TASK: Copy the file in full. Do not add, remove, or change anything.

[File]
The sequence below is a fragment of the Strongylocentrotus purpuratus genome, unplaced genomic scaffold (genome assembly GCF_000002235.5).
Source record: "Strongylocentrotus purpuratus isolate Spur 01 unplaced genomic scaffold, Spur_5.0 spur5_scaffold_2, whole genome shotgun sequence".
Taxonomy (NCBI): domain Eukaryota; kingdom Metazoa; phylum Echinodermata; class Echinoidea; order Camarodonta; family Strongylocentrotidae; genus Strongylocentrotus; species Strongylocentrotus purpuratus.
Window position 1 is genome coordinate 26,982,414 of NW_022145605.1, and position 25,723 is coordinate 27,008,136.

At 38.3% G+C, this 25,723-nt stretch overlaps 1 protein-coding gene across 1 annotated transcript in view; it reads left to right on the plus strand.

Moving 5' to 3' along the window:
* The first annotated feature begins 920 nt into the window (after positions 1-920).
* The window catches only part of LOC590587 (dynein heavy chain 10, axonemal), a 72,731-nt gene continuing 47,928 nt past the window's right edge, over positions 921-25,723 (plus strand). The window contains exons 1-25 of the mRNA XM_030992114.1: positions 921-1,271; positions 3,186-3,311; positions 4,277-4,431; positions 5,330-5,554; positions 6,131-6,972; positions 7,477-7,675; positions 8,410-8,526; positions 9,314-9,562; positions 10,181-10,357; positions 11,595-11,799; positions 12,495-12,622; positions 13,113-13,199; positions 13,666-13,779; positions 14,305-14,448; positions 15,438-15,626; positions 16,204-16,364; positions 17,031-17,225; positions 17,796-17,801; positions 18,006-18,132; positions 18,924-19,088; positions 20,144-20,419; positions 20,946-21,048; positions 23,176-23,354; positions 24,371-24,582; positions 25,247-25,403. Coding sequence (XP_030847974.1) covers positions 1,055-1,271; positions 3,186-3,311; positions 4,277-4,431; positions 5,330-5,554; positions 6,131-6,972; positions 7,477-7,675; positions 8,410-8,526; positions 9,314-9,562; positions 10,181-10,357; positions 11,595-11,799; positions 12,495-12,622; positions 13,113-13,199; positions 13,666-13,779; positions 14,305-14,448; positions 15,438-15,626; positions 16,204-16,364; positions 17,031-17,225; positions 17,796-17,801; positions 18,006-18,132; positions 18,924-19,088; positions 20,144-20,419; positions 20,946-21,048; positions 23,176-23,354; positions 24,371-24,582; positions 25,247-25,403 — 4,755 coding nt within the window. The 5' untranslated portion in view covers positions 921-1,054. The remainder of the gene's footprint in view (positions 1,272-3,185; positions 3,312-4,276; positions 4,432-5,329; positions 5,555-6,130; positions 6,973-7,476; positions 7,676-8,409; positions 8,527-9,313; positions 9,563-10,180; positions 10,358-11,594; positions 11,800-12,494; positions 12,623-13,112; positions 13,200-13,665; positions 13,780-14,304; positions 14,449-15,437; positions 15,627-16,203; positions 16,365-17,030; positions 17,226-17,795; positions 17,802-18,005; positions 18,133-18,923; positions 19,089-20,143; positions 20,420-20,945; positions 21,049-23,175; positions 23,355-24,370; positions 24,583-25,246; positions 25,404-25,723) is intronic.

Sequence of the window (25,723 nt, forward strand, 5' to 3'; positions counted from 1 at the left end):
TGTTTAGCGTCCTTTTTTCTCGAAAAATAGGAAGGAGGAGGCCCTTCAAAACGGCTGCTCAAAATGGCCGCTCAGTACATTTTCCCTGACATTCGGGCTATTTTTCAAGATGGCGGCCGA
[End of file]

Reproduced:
The sequence below is a fragment of the Strongylocentrotus purpuratus genome, unplaced genomic scaffold (genome assembly GCF_000002235.5).
Source record: "Strongylocentrotus purpuratus isolate Spur 01 unplaced genomic scaffold, Spur_5.0 spur5_scaffold_2, whole genome shotgun sequence".
Taxonomy (NCBI): domain Eukaryota; kingdom Metazoa; phylum Echinodermata; class Echinoidea; order Camarodonta; family Strongylocentrotidae; genus Strongylocentrotus; species Strongylocentrotus purpuratus.
Window position 1 is genome coordinate 26,982,414 of NW_022145605.1, and position 25,723 is coordinate 27,008,136.

At 38.3% G+C, this 25,723-nt stretch overlaps 1 protein-coding gene across 1 annotated transcript in view; it reads left to right on the plus strand.

Moving 5' to 3' along the window:
* The first annotated feature begins 920 nt into the window (after positions 1-920).
* The window catches only part of LOC590587 (dynein heavy chain 10, axonemal), a 72,731-nt gene continuing 47,928 nt past the window's right edge, over positions 921-25,723 (plus strand). The window contains exons 1-25 of the mRNA XM_030992114.1: positions 921-1,271; positions 3,186-3,311; positions 4,277-4,431; positions 5,330-5,554; positions 6,131-6,972; positions 7,477-7,675; positions 8,410-8,526; positions 9,314-9,562; positions 10,181-10,357; positions 11,595-11,799; positions 12,495-12,622; positions 13,113-13,199; positions 13,666-13,779; positions 14,305-14,448; positions 15,438-15,626; positions 16,204-16,364; positions 17,031-17,225; positions 17,796-17,801; positions 18,006-18,132; positions 18,924-19,088; positions 20,144-20,419; positions 20,946-21,048; positions 23,176-23,354; positions 24,371-24,582; positions 25,247-25,403. Coding sequence (XP_030847974.1) covers positions 1,055-1,271; positions 3,186-3,311; positions 4,277-4,431; positions 5,330-5,554; positions 6,131-6,972; positions 7,477-7,675; positions 8,410-8,526; positions 9,314-9,562; positions 10,181-10,357; positions 11,595-11,799; positions 12,495-12,622; positions 13,113-13,199; positions 13,666-13,779; positions 14,305-14,448; positions 15,438-15,626; positions 16,204-16,364; positions 17,031-17,225; positions 17,796-17,801; positions 18,006-18,132; positions 18,924-19,088; positions 20,144-20,419; positions 20,946-21,048; positions 23,176-23,354; positions 24,371-24,582; positions 25,247-25,403 — 4,755 coding nt within the window. The 5' untranslated portion in view covers positions 921-1,054. The remainder of the gene's footprint in view (positions 1,272-3,185; positions 3,312-4,276; positions 4,432-5,329; positions 5,555-6,130; positions 6,973-7,476; positions 7,676-8,409; positions 8,527-9,313; positions 9,563-10,180; positions 10,358-11,594; positions 11,800-12,494; positions 12,623-13,112; positions 13,200-13,665; positions 13,780-14,304; positions 14,449-15,437; positions 15,627-16,203; positions 16,365-17,030; positions 17,226-17,795; positions 17,802-18,005; positions 18,133-18,923; positions 19,089-20,143; positions 20,420-20,945; positions 21,049-23,175; positions 23,355-24,370; positions 24,583-25,246; positions 25,404-25,723) is intronic.

Sequence of the window (25,723 nt, forward strand, 5' to 3'; positions counted from 1 at the left end):
TGTTTAGCGTCCTTTTTTCTCGAAAAATAGGAAGGAGGAGGCCCTTCAAAACGGCTGCTCAAAATGGCCGCTCAGTACATTTTCCCTGACATTCGGGCTATTTTTCAAGATGGCGGCCGA